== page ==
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— 'A major complaint we get," says Captain Trish Poochigian of the Salvation Army, "is that the homeless cross the street illegally in the middle of traffic. So I told the clients, 'If you want to come to our programs, you need to cross at the crosswalks.' Then they started using crosswalks, but still against the red light. So I said, 'You're not quite getting this; you need to go when the light turns green.' You'd be surprised. I had 6´9´´, 350-pound, rough-and-gruff guys say, 'Yes, ma'am.' And they did what I asked, not because it's me, but on account of what the Salvation Army stands for. One of our sayings is: 'A heart to God and a hand to man.' And the homeless know that we respect them regardless of their background."

But the Centre City Development Corporation may want to change how the Salvation Army does business in San Diego. In early December the corporation told Poochigian that providing food to people violated the Army's conditional-use permit. The corporation did not send a formal demand to end the practice, but on December 14 the Salvation Army voluntarily stopped giving out food.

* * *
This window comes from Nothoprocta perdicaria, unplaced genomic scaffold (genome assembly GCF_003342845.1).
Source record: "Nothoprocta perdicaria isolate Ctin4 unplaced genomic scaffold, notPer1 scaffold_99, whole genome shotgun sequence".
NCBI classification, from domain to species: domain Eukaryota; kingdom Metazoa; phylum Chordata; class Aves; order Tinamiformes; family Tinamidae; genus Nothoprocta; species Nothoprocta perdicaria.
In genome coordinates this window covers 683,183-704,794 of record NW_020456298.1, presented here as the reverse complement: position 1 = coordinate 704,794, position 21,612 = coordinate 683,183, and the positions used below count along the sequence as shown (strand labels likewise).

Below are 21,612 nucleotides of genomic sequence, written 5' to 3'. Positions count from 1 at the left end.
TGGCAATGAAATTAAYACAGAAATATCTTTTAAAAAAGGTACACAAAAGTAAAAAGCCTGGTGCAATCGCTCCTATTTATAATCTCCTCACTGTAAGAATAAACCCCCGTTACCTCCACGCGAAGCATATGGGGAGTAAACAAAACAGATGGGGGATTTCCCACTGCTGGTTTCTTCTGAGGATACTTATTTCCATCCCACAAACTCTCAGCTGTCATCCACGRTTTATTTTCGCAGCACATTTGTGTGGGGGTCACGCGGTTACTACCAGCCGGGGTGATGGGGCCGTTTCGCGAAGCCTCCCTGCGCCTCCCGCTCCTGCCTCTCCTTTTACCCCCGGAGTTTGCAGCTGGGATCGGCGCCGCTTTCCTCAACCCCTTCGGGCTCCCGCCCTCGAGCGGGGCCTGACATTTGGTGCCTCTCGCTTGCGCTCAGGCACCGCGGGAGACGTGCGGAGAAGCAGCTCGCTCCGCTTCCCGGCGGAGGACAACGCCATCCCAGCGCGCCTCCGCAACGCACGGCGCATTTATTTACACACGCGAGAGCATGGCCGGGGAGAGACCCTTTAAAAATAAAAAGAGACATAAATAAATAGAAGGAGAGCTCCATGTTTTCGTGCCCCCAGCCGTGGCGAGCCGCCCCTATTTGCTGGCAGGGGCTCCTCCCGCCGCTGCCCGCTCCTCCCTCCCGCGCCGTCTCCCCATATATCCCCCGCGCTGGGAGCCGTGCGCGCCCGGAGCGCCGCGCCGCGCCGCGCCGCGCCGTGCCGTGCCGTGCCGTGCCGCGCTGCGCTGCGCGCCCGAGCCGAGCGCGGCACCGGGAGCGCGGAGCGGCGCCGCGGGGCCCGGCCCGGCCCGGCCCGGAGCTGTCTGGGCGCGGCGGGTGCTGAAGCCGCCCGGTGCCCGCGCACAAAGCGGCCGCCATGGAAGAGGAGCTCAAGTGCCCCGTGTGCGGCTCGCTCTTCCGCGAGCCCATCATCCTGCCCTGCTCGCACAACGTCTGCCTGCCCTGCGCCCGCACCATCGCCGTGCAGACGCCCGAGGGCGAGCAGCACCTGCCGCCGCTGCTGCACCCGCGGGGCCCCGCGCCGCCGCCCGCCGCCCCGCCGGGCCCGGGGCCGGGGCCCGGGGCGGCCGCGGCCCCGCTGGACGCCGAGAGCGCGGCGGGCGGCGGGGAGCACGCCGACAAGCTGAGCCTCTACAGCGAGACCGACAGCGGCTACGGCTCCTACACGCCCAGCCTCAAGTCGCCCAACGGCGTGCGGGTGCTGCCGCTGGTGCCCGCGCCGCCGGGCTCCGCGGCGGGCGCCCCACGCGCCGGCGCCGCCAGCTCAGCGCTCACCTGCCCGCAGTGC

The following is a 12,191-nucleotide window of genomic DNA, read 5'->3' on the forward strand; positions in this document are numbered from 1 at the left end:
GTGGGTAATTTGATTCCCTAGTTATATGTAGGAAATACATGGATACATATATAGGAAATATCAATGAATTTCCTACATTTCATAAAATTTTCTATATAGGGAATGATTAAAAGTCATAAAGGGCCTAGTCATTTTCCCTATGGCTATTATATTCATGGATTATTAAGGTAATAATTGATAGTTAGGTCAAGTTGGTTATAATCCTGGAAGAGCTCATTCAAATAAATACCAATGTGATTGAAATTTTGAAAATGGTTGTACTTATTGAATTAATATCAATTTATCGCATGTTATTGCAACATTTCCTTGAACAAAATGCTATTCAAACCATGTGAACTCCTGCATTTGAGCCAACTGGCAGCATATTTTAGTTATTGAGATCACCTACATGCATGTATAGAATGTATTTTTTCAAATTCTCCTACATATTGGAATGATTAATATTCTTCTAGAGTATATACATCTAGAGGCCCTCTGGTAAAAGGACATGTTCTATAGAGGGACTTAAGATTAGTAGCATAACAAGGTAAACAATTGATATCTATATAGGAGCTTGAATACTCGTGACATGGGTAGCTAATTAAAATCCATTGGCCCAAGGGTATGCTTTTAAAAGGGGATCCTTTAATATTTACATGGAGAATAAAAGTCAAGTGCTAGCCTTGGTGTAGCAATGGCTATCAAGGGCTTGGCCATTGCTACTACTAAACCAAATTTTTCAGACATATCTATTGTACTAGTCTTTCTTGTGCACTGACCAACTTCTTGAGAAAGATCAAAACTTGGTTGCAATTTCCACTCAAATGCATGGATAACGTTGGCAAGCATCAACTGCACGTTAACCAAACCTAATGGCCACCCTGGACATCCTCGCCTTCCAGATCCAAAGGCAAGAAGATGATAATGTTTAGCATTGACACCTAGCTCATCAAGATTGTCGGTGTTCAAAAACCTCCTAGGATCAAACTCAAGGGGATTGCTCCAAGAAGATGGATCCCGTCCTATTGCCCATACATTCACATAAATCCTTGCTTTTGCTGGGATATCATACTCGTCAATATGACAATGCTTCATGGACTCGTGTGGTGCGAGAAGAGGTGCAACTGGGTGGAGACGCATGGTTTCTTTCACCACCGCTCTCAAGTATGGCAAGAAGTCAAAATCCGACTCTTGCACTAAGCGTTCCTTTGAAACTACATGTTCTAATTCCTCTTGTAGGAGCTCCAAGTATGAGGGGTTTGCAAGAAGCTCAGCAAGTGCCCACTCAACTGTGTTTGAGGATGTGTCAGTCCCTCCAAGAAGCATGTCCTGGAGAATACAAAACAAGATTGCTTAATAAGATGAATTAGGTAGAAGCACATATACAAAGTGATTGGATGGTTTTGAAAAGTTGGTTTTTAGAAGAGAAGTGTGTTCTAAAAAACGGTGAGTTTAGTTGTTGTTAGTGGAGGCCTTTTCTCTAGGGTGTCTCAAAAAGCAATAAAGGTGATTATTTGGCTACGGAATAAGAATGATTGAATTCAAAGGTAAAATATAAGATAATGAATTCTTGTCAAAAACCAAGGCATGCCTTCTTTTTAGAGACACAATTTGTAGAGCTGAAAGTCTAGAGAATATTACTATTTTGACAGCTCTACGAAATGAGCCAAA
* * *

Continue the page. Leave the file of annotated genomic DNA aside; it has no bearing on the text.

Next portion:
Poochigian and her husband, Captain Thom Poochigian, lead the Salvation Army's activities on E Street between Seventh and Eighth Avenues. She understands that the Centre City Development Corporation does not like the homeless people loitering, throwing trash on sidewalks, and violating traffic laws. "But our concern," she says, "is that we be allowed to continue the things that we've been doing downtown for a long time. Our mission is to reach out to people in need, point the way through our belief in Jesus Christ, and meet human suffering in His name without discrimination. We've never given anybody a false impression about what we do."